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Perils of lenders regulating brokers

To cut its burden the FSA is still considering making lenders reponsible for brokers’ regulated activities but this could result in serious consumer detriment, says Bill Warren

When mortgage regulation was in its consultation phase, one of the early proposals was for lenders to supervise the activities of advisers and take responsibility for their regulated activities. This idea was dropped after strong and justified opposition from lenders but it seems we have not yet heard the last of it and two factors are currently prompting discussion of the subject.

First is the Financial Services Authority’s reported view that lenders are strongly involved in treating customers fairly in terms of product design, testing, marketing and broker training, and that the TCF element of borrowers choosing suitable products does not rest solely on the shoulders of advisers.

So, could TCF start to be used as a high-level umbrella under which lenders could be obliged to supervise or take responsibility for the compliance of advisers who introduce cases?

Second, it is generally accepted that the FSA is seeking ways to reduce its burden of directly supervising huge volumes of small mortgage and general insurance firms by looking at ways in which trade bodies can take on part of this burden. This was referred to by Chris Cummings, director-general of the Association of Mortgage Intermediaries, at the trade body’s recent annual dinner. Unsurprisingly, Cummings’ view is that AMI exists to further the aims and benefits of its members, not its regulator.

As with many such issues concerning the FSA’s intentions, at the outset details remain far from clear. Much preliminary discussion usually takes place behind closed doors, often with the trade bodies that represent the interests of industry stakeholders such as AMI, the Intermediary Mortgage Lenders Association and the Council of Mortgage Lenders. It has been reported that the FSA will reveal its intent on this issue in the summer but we don’t need to wait until some firm information about this hits the market to start thinking carefully about the implications.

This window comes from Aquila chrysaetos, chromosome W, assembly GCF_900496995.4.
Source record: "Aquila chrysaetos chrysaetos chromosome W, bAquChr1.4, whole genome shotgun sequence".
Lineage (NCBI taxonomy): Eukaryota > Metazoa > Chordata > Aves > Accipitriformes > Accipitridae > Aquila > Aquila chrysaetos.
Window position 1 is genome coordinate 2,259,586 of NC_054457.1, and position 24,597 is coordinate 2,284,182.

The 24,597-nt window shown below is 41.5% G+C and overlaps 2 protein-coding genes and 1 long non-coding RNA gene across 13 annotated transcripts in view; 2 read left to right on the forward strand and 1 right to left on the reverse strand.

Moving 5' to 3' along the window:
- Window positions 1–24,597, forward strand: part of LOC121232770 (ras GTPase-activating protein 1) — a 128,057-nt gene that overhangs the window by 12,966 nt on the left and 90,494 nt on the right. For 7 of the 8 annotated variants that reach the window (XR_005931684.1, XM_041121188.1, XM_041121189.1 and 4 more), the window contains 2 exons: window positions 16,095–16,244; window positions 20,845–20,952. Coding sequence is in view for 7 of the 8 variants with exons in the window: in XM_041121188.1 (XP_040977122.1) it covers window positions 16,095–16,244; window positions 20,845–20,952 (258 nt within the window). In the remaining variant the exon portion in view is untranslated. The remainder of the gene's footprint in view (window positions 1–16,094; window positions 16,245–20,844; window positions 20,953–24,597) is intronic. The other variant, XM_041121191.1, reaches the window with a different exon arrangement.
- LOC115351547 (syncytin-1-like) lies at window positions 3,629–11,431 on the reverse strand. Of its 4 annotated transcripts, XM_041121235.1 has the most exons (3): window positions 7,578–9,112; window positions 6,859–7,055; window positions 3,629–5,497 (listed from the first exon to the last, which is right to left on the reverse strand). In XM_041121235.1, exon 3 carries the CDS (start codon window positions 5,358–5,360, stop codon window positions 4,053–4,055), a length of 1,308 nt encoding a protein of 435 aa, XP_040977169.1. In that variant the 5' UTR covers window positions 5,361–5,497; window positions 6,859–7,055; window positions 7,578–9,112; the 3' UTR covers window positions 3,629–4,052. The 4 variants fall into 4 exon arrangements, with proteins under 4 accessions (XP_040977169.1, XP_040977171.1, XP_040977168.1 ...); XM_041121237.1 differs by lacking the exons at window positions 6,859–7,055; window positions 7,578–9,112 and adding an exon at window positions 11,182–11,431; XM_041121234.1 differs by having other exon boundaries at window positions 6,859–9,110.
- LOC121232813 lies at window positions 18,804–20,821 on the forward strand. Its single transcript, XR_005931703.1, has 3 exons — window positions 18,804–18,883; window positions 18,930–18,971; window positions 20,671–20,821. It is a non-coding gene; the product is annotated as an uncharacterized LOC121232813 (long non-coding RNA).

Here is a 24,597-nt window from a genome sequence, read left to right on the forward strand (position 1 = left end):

So far, the CML and IMLA are thought to be confident that the FSA will not try to use lenders to regulate intermediaries. AMI is not so complacent and it seems that Mortgage Strategy readers already have their suspicions, as a Mortgage Strategy Online straw poll in April showed 64% of respondents believing that the regulator was using TCF to introduce lender regulation of adviser firms by the back door.

The most important issue for intermediary firms is the possibility that, if forced to take on the policing of mortgage advisers, lenders could close down their intermediary channels altogether and concentrate 100% on direct to consumer distribution.

How likely is this and does it pose a threat to the broker sector? After all, many lenders are already using the benefits of rapidly developing IT to gear up their direct business and cut out the cost of involving brokers. Might they welcome the obligation to police intermediaries as an excuse to get rid of them all together?

Although we have to take such rumours seriously as they have the potential to affect our business activity in a catastrophic way, is this U-turn by the FSA likely to happen in the foreseeable future?

Here are some questions to consider. If mortgage lenders, via the TCF principle, are made to police intermediaries, what happens about general insurance, where TCF also needs to be upheld? Will mortgage and general insurance firms find themselves answerable to two sets of supervisors? Will the new system then extend to investment product providers and IFAs? Will those lenders facing the extra costs of policing mortgage firms charge them fees for so doing, and if so will their FSA fees go down?

And who will be responsible for paying the Financial Ombudsman Service customer compensation costs should complaints reach this stage?

If the worst happens and lenders are forced to take on this policing role there could be two types of detriment to consumers. First, if lenders’ compliance costs rise so will the cost of products to consumers. Second, if lenders avoid extra costs by eliminating advisers it could be bad for consumer choice. In either case, will the FSA’s declared aim of helping retail customers get fair deals be furthered or damaged? If this proposal ever gets to consultation stage the regulator’s postbag will be large indeed.

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